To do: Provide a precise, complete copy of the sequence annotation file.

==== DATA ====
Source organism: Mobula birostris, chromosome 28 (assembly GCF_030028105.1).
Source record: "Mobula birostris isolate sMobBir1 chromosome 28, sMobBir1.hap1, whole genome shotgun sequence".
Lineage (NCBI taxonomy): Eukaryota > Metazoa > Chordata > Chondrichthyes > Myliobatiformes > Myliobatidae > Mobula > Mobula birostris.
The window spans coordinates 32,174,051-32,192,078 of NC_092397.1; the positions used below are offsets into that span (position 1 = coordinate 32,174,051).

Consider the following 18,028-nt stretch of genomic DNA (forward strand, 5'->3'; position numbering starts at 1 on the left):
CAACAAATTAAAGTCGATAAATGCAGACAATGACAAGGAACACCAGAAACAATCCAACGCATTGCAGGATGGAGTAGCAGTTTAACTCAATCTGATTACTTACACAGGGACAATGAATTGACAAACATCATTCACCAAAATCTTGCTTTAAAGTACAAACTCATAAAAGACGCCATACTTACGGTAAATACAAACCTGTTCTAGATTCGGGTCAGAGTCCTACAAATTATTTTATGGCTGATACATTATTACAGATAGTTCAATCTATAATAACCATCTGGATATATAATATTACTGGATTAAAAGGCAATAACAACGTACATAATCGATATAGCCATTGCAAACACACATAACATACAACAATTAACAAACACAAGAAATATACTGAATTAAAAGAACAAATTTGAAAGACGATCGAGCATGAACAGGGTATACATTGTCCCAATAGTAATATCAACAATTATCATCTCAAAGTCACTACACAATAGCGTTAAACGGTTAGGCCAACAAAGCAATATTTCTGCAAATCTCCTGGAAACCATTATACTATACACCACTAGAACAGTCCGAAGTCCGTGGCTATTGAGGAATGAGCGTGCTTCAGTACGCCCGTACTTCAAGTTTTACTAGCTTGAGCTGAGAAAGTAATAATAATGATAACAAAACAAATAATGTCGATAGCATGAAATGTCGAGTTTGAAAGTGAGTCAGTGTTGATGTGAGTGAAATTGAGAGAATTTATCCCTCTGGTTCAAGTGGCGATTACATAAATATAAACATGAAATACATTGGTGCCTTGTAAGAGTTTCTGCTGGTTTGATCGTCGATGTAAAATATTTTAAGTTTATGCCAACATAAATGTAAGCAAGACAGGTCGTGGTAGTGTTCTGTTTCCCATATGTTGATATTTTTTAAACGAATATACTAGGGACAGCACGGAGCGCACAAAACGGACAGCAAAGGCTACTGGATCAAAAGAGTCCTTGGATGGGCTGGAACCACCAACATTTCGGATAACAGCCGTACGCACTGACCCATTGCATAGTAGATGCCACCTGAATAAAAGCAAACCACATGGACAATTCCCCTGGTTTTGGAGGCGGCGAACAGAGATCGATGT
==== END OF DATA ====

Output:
Source organism: Mobula birostris, chromosome 28 (assembly GCF_030028105.1).
Source record: "Mobula birostris isolate sMobBir1 chromosome 28, sMobBir1.hap1, whole genome shotgun sequence".
Lineage (NCBI taxonomy): Eukaryota > Metazoa > Chordata > Chondrichthyes > Myliobatiformes > Myliobatidae > Mobula > Mobula birostris.
The window spans coordinates 32,174,051-32,192,078 of NC_092397.1; the positions used below are offsets into that span (position 1 = coordinate 32,174,051).

Consider the following 18,028-nt stretch of genomic DNA (forward strand, 5'->3'; position numbering starts at 1 on the left):
CAACAAATTAAAGTCGATAAATGCAGACAATGACAAGGAACACCAGAAACAATCCAACGCATTGCAGGATGGAGTAGCAGTTTAACTCAATCTGATTACTTACACAGGGACAATGAATTGACAAACATCATTCACCAAAATCTTGCTTTAAAGTACAAACTCATAAAAGACGCCATACTTACGGTAAATACAAACCTGTTCTAGATTCGGGTCAGAGTCCTACAAATTATTTTATGGCTGATACATTATTACAGATAGTTCAATCTATAATAACCATCTGGATATATAATATTACTGGATTAAAAGGCAATAACAACGTACATAATCGATATAGCCATTGCAAACACACATAACATACAACAATTAACAAACACAAGAAATATACTGAATTAAAAGAACAAATTTGAAAGACGATCGAGCATGAACAGGGTATACATTGTCCCAATAGTAATATCAACAATTATCATCTCAAAGTCACTACACAATAGCGTTAAACGGTTAGGCCAACAAAGCAATATTTCTGCAAATCTCCTGGAAACCATTATACTATACACCACTAGAACAGTCCGAAGTCCGTGGCTATTGAGGAATGAGCGTGCTTCAGTACGCCCGTACTTCAAGTTTTACTAGCTTGAGCTGAGAAAGTAATAATAATGATAACAAAACAAATAATGTCGATAGCATGAAATGTCGAGTTTGAAAGTGAGTCAGTGTTGATGTGAGTGAAATTGAGAGAATTTATCCCTCTGGTTCAAGTGGCGATTACATAAATATAAACATGAAATACATTGGTGCCTTGTAAGAGTTTCTGCTGGTTTGATCGTCGATGTAAAATATTTTAAGTTTATGCCAACATAAATGTAAGCAAGACAGGTCGTGGTAGTGTTCTGTTTCCCATATGTTGATATTTTTTAAACGAATATACTAGGGACAGCACGGAGCGCACAAAACGGACAGCAAAGGCTACTGGATCAAAAGAGTCCTTGGATGGGCTGGAACCACCAACATTTCGGATAACAGCCGTACGCACTGACCCATTGCATAGTAGATGCCACCTGAATAAAAGCAAACCACATGGACAATTCCCCTGGTTTTGGAGGCGGCGAACAGAGATCGATGT